Zombies are human beings who have made a journey into the land of Death and have (by some unnatural means) resumed occupancy of our land of the Living. While we may posit that zombies are simply mindless mounds of reanimated flesh, that their souls are lost in the realm beyond, and that the shambling creatures shuffling toward us are essentially unrelated to the deceased “persons” whose visages the zombies have procured, this course ultimately leads to their unsatisfactory (for our purposes of expressing them as cogently terrifying) reduction to beasts discussed above. Unfortunately, this has been the course chosen by mainstream horror fiction over the course of the last century.
What if, however, the zombie–appearing to us as the re-animated flesh of our fallen comrade (let’s call him Bub)–fully is that fallen comrade, who has resumed habitation of his own formerly-inert corpse? What if it’s not “a zombie” who wants to eat our brains–what if good old Bub wants to eat our brains? Why would he want that? What happened to him on the Other Side, to produce such a monstrous change in formerly honorable and congenial Bub? How has it come to be that Bub now, in light of his experiences after death, thinks so little of us that he refuses to even acknowledge us as something other than prey to feed his insatiable bloodlust?
I think this particular conception may be the angle needed to give credibility to zombies as truly-worthy material for the induction of hysteria. Whether the thought is novel or not, I cannot say; I can only say that I haven’t seen this view of zombies promulgated before, and I generally consider myself fairly well-versed with the modern (i.e. 20th century) horror genre.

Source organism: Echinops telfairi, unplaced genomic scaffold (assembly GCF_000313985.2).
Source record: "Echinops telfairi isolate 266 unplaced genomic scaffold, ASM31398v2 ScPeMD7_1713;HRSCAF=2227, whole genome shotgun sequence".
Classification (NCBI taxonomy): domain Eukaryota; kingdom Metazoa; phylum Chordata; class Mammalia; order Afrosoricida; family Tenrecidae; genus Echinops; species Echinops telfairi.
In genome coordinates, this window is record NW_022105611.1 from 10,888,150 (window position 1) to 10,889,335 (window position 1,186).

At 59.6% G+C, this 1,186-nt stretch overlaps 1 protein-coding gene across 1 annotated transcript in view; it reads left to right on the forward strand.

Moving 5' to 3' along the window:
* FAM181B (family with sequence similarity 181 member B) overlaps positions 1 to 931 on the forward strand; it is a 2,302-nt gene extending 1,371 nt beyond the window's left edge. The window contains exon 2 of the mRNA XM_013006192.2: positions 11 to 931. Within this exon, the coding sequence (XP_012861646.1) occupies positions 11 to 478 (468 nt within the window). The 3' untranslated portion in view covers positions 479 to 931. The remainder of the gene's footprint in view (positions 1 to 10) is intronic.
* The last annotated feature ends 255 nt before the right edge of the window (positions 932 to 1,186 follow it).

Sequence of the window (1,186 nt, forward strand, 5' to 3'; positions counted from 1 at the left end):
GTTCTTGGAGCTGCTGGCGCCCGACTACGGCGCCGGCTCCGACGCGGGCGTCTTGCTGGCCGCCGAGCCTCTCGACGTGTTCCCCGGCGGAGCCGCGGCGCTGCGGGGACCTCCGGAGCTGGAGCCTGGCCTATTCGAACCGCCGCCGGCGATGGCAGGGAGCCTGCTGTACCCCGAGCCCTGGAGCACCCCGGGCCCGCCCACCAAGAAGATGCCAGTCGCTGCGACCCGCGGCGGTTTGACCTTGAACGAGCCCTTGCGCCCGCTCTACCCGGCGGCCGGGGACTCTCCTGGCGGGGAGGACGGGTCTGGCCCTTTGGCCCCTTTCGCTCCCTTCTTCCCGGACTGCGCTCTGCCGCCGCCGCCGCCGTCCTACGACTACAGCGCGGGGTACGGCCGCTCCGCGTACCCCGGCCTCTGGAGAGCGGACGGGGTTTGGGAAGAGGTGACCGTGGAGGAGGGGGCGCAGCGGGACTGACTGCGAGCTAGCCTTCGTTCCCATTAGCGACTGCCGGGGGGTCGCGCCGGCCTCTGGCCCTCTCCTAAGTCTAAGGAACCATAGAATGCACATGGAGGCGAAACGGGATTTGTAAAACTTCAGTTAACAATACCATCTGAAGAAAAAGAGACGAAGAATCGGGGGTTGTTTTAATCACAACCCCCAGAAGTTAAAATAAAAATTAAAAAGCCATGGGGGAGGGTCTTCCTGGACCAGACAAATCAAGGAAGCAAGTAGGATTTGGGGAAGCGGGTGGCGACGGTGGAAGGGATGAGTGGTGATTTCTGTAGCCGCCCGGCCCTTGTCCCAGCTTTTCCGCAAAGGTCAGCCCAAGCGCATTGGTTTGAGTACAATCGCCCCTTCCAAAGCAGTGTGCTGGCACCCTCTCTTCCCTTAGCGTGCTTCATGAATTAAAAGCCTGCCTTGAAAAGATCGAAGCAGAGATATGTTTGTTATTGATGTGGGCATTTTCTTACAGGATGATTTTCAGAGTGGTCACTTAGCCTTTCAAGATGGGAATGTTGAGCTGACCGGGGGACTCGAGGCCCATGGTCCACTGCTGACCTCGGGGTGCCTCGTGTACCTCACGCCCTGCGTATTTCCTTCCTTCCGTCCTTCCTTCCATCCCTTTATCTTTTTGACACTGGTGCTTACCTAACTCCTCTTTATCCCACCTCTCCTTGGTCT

If we observe the typical behavior of zombies, we see that they appear to be less than us–mere human bodies carrying out a degenerated animal existence. They seem to lack any moral sentiment or ability to conceive of the universe as existing differently than it does as they perceive it at any particular moment. Zombies seem driven by primal instincts; they feel hunger, so they wish to eat us simply because we are there. Beyond that, they don’t seem to care much about making a better life for themselves, creating art, or pondering the nature of things. They don’t seem to have a conception of the passage of time; for the zombie all that seems to matter are the few seconds on either side of right now. While human beings may also live this way, we can do more if we care to; thus we see ourselves as superior to zombies, in that they appear to lack capacities we possess. Zombies also seem to lack any sense of fear; they plod forward toward our machine-gun nest, apparently either unaware or unconcerned that we shall at any moment let loose a volley of 7.62 mm gunfire that will immobilize them as we blow off their limbs or debilitate them as we score a lucky hit on their foreheads. The living fear when they perceive they may lose something of value. Do zombies seem to lack fear because they value little, because they value things we can’t perceive in preference things familiar to us, because they don’t perceive any plausible risk of loss, or because they simply are truly mindless?